So, a few days later they’ll have a serious conversation in simple terms, like ‘life,’ and ‘future,’ and ‘help,’ (Alex asking for help), and ‘love.’ There would be no need for mixed metaphors or spurious allusions to popular culture, the way John always gets it wrong, and then there is this innocent joke about me, so innocent that they kiss another French kiss as the punch line. And there would be no need for French words like ‘orientation,’ or ‘preference,’ or ‘bisexual.’ The joke, yes, the joke would be that they need a larger bed, the way John always needs a larger bed. 

This joke seals their relationship, they realize, both smiling their sheepish smile at each other. Alex knows about the smile, and Ben has an inkling as well. Alex may reach for a little alpha-moment, like saying ‘ambiguity is a strength, not a weakness,’ and Ben answering, ‘unless one is writing code,’ and both dudes will love it. But we are not there yet.
We are still in the Prius, Alex giving directions. They both realize all too well that this is their second time, both reasonably sober still, honestly trying to kick bad habits and talking about Luke since the fridge is empty and they are on their way to his store. Ben’s cell goes off (speaking of the devil), but Ben’s concentrating on the traffic until the ring tone dies. They burst into Luke’s ice room (the coldest convenience store in the world), Luke himself behind the counter (the undead never sleep), Alex asking for a six pack and grinning with duplicitous conviction—Alex knows that Luke knows that they know that he knows and so forth. So, Luke doesn’t grin at all since he’s jealous, terribly jealous—almost as jealous as I am at this moment—and because he doesn’t dare to ask why Ben doesn’t answer his phone.

There’s still an off-chance they didn’t really do it on Tuesday night, too drunk, or spent, and this is their first time indeed. There’s a sense of absentmindedness as they scale the stairs to Alex’s pad. The stupid door’s jammed and kicked open, the A/C’s repaired, we know, Alex is off to the bathroom. Ben won’t sit down until Alex returns, he’s fussing with the nibbles they also bought from Luke. Dude is back from the john, and now we’re into quantum tunneling—it’s a matter of nanometers how much daylight will be left between them as they plop down on the mini couch. Serious conversation resumes. Alex is keen to talk about his problems with an engineer, somebody intelligent who can think things through, and Ben is keen to forget about the A-level shit and to please the smartest, handsomest, least-expected person of his life. Ben is smart, too, he’s minoring in philosophy, he’s much better than John at posing the right questions and helping Alex to find answers as to the relationship between introspection and soul—e.g., whether the term ‘soul’ makes sense here—until he cracks up with a solid ebony laugh, reminding Alex of his (Alex’s) perennial talk of Heaven—a place where body and soul come together like never before. He has this on good authority from Dr. Martin Luther Fletcher, his father, by coincidence.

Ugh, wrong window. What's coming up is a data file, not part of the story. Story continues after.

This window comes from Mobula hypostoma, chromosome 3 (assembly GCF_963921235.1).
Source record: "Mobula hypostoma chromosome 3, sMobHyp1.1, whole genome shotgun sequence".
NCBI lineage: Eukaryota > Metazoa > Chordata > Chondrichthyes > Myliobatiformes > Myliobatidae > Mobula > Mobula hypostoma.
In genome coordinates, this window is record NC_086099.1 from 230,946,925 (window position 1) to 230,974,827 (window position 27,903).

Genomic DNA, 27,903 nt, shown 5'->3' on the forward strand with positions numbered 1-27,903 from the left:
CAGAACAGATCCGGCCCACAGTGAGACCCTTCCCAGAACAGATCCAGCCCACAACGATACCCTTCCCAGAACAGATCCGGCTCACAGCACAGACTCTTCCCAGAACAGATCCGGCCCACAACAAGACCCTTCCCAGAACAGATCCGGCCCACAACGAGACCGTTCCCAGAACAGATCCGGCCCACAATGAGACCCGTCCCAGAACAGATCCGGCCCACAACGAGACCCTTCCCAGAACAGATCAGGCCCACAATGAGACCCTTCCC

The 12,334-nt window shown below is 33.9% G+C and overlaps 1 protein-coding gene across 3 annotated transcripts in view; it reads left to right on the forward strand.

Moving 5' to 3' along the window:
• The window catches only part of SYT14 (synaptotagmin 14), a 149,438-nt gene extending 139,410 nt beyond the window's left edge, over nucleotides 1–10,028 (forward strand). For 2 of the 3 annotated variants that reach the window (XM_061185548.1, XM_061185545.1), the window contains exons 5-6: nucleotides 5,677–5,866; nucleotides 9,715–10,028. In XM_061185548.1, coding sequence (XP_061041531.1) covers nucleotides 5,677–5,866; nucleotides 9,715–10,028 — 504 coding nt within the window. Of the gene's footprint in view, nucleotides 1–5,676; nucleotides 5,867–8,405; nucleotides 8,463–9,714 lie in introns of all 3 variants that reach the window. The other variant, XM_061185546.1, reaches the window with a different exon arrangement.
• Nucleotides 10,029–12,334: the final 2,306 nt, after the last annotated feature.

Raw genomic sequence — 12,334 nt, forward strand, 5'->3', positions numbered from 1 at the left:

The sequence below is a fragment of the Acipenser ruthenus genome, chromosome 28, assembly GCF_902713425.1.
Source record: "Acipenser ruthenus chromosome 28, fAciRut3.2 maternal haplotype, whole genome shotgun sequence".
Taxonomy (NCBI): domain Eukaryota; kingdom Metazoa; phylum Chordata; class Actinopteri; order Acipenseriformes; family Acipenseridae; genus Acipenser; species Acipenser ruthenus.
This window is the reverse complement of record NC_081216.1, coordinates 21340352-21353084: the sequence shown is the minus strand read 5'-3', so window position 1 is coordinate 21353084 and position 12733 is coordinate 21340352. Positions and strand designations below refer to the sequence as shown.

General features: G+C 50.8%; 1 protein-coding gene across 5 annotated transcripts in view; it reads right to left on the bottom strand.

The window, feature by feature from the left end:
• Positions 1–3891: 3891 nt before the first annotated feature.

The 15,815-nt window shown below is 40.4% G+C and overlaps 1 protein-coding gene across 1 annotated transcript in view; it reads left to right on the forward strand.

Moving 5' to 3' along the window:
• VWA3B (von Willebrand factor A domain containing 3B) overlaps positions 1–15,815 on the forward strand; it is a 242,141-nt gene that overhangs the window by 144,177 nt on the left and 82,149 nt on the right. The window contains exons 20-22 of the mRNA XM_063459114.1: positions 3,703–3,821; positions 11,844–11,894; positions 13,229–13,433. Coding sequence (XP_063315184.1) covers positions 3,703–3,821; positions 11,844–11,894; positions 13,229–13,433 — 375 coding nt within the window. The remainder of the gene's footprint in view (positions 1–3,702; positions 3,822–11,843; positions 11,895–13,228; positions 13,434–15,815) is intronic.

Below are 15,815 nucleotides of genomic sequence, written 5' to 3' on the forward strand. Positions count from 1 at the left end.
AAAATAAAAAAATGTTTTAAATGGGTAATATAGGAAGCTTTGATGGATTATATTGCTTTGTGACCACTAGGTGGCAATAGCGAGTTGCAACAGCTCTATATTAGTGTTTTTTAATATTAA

We’ve reached a branching point even though the next iteration is the same. Ben cups Alex’s ears with both hands and applies a big smooch to dude’s lips. 

Now the branching: 

(1) If this is their first time, there will be uninhibited petting and groping until they reach Alex’s single bed about which Ben will briefly comment (“exactly like mine”), and then they make love. 

(2) If this is their second time—more likely, alas—there wouldn’t be anything immediate, the kiss would be deeper, the lips wetter, but that’s all. They disengage and look at each other. 

It’s real this time, Ben lost in admiration of Alex’s beauty—beauty here in the widest sense of the word, full Plato—and so it’s about Alex’s inner assets, his entire α-being. Alex reciprocates—not quite as platonic as we’d like (Ben’s body, skin, lips, cheerful profile pass his mind)—but soon we return to the truer issues, Ben’s own charisma for example, or his effortless formality (not that we’ve seen much of his effortless formality during this episode, but I assure you), or Ben’s bearing, accentuated and tender (somehow letting others know how important they are—his secret weapon during A-level assignments and a key ingredient of his alchemy with Alex, I guess). And the nostrils, OMG, I failed to mention Ben’s breathing nostrils.

The longer this lasts the more it means. Now what? Alex will put his big hand on Ben’s thigh (Ben, as always, not wearing shorts but snug simple jeans). There won’t be any petting, it was a bit awkward last time. They get up. They embrace. Alex is obliged to make the first step because he’s the host. Or Ben, how about Ben taking the initiative by the graces of his effortless formality, e.g., unbuttoning Alex’s shorts. Alex reciprocates, outer legwear drops. They both wear Ben’s MuchachoMalos—we really had enough, never-ever will we mention this brand again—the unmentionables drop by sheer force of will. Ben wears white socks, which he’ll keep on during the proceedings (at Alex’s instigation, haha). Ben’s half-open Hawaii shirt, that’s a task for Alex, the three buttons left. Now Alex raises his arms, and Ben peels the green tank shirt from his lover’s torso. For the next eternity, they will undress like that, each other, each night, up there on their own, private cloud bank.